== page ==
Situated by the banks of River Khan, this palace still exudes the flamboyance characteristic of the Holkar dynasty. Spread across a vast area, Lalbagh Palace has been home to three of the ruling Holkars. It has now been taken over by the Government of Madhya Pradesh and serves a museum. The garden, once famous for its beautiful roses, has been created with a fusion of French, Mughal and English techniques of gardening. The grounds are open to the public from sunrise to 10 am.
Lalbagh Palace is an artistic blend of Renaissance, Baroquie and Paladin elements of architecture, with a generous use of stucco and marble for the fittings. Belgian stained-glass windows, extravagant chandeliers, reliefs of mythical beings and sumptuous Persian carpets add to the overall air of luxury. The ballroom with its wooden floor is another interesting feature. It is said that the floor was built to be extra springy – to give dancers that added verve.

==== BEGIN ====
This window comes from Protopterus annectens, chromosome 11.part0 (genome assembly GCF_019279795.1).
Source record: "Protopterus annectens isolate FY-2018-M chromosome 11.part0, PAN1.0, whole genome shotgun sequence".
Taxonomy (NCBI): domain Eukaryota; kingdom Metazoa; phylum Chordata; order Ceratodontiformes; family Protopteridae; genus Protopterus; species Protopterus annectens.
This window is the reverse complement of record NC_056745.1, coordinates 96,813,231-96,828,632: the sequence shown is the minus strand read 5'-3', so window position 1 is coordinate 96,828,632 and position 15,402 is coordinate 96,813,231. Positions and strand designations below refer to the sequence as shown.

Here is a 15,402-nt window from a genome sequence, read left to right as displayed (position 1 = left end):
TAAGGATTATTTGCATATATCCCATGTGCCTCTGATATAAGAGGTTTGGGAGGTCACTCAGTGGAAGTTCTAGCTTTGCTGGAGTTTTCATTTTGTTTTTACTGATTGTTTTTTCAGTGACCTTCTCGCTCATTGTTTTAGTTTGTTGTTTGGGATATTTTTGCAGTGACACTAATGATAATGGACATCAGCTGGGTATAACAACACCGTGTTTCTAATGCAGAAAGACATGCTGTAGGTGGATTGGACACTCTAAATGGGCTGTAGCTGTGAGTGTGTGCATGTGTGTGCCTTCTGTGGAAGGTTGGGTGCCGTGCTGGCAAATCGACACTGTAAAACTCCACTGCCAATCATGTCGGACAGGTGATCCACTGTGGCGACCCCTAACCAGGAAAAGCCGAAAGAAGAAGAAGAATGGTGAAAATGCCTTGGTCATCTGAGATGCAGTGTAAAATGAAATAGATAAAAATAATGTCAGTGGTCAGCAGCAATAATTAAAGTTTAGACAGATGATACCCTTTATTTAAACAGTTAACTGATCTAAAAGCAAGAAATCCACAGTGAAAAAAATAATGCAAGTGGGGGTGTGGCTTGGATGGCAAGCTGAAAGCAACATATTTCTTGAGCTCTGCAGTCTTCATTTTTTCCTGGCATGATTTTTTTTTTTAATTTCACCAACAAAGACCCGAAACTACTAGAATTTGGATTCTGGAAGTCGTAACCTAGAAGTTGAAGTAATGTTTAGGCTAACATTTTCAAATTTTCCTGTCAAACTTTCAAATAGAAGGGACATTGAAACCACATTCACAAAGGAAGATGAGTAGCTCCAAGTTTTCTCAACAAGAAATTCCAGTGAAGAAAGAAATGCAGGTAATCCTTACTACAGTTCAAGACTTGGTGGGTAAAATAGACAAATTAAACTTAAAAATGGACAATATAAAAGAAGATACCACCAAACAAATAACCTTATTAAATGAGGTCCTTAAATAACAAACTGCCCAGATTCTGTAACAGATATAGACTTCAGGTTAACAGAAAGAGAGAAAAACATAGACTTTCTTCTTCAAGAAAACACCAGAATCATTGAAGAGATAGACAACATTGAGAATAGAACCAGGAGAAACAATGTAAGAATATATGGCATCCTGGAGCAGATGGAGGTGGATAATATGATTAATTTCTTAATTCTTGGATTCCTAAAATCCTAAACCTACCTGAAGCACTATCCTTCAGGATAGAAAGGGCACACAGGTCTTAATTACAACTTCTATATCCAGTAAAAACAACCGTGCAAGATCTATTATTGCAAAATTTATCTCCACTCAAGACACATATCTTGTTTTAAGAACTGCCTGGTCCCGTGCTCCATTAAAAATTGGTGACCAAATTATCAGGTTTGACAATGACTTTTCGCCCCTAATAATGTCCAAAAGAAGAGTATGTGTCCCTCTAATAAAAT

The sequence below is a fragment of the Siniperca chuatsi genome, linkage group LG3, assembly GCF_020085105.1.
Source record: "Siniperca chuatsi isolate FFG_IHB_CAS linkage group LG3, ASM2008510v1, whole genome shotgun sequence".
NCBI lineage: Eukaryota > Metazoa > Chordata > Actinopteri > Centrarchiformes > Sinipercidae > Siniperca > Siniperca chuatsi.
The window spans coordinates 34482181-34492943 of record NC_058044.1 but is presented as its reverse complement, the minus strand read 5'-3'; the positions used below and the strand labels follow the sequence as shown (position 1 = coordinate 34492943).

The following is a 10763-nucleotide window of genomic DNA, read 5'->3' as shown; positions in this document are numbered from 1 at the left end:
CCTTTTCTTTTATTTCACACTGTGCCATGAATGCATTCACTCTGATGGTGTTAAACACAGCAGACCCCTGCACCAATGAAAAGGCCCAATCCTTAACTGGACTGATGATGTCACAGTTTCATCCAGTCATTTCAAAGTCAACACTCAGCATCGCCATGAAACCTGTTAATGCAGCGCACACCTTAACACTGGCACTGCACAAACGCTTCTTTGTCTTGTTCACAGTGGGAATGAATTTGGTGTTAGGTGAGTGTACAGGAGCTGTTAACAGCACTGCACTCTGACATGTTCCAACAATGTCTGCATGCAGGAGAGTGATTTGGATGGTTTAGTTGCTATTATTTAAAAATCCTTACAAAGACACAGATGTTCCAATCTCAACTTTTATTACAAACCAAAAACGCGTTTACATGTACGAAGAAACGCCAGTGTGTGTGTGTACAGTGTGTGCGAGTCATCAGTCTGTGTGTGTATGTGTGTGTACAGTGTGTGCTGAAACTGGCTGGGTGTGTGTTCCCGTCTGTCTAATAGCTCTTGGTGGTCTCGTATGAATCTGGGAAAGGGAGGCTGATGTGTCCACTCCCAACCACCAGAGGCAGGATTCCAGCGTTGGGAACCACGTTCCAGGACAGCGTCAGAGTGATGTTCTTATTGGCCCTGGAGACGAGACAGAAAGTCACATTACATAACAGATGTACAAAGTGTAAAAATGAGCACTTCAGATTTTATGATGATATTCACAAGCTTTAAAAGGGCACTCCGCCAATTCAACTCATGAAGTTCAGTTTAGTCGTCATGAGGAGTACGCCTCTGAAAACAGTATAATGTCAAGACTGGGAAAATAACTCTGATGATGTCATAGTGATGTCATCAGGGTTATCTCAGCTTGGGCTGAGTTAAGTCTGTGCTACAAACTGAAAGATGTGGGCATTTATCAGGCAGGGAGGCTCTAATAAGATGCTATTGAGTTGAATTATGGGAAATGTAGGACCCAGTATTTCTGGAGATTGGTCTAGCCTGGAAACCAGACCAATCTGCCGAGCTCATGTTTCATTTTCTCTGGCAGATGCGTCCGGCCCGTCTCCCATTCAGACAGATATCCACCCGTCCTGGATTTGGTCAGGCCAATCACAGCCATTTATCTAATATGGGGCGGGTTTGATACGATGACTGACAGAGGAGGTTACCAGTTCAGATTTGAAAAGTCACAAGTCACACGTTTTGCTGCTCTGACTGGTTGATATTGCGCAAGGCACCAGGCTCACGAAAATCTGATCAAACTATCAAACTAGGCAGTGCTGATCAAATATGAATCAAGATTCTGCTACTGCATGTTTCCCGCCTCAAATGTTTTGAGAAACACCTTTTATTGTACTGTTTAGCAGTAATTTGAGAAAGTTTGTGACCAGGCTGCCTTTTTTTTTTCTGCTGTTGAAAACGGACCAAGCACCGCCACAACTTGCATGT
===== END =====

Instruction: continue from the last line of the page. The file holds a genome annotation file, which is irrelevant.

Other features include an underwater tunnel that links the palace with the kitchen across the river, and a grand entrance gate, which is a replica of the one at Buckingham Palace. Note that photography is prohibited inside the building.
This museum has one of the best collections of ancient and medieval Hindu and Jain sculpture, dating from the reign of the Guptas to the Paramaras. The ground floor has the Inscriptions Gallery, the Coins Gallery and the Antiquities Gallery. The antiquities Gallery display prehistoric arte-facts from the region, dating to 5000-4000 BCE. It has arte-facts from western Malwa as well, including stone tools, quartz sickles, ornaments and items of domestic use. A number of relics from the excavated site at Azad Nagar, dating from 2100-1800 BCE are also on display here.